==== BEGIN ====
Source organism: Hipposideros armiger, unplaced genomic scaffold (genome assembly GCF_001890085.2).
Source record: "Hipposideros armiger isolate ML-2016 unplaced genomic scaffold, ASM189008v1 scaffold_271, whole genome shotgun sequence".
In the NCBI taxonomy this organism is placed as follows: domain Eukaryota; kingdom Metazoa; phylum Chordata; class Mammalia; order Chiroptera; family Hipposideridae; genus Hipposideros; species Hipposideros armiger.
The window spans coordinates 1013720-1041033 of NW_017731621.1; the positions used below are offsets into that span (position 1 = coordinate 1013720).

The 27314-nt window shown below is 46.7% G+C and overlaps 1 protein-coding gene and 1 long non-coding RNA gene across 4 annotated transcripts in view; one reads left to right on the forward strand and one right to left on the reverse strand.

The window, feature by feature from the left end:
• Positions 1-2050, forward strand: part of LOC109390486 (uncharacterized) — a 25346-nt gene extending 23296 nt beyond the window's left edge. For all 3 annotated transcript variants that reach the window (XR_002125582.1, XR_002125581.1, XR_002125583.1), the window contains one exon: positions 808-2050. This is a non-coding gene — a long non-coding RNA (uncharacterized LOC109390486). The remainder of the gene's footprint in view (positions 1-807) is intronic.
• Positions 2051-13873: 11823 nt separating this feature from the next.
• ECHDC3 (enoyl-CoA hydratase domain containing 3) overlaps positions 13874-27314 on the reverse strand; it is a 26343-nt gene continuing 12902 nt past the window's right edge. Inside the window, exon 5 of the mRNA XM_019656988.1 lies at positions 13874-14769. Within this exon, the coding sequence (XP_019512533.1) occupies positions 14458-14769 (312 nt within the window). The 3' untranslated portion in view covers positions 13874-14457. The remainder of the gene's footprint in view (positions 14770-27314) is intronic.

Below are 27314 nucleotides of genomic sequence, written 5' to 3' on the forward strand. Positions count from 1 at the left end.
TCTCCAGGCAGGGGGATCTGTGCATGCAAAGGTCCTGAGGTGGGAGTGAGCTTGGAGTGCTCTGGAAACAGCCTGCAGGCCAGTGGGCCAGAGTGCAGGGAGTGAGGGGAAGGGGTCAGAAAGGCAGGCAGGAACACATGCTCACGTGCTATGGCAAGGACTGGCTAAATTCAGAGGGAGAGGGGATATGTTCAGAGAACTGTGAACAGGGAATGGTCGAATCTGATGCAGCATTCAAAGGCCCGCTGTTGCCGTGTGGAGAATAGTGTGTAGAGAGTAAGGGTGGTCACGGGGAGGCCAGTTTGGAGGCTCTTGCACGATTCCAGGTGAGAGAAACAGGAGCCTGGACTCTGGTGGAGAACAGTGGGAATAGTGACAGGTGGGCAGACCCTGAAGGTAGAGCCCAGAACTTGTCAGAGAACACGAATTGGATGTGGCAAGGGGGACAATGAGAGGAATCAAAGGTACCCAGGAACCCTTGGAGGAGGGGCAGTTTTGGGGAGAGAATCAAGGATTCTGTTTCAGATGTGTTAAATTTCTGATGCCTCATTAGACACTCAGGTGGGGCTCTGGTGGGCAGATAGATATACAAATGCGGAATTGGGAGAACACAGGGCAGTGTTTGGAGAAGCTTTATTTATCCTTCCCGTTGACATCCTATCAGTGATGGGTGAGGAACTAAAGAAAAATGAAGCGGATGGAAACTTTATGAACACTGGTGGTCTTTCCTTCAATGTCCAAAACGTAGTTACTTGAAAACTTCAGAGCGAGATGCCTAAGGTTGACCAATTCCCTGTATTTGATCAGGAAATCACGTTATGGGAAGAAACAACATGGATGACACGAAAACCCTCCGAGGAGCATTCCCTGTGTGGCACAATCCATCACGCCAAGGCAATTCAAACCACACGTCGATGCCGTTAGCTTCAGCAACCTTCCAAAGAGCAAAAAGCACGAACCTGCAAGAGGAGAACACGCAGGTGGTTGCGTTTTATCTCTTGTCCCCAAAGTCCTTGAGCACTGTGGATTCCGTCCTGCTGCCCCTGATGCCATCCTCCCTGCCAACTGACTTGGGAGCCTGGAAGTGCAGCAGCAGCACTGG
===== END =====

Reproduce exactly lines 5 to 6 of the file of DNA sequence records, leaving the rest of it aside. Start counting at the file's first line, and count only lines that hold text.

The 27314-nt window shown below is 46.7% G+C and overlaps 1 protein-coding gene and 1 long non-coding RNA gene across 4 annotated transcripts in view; one reads left to right on the forward strand and one right to left on the reverse strand.

The window, feature by feature from the left end: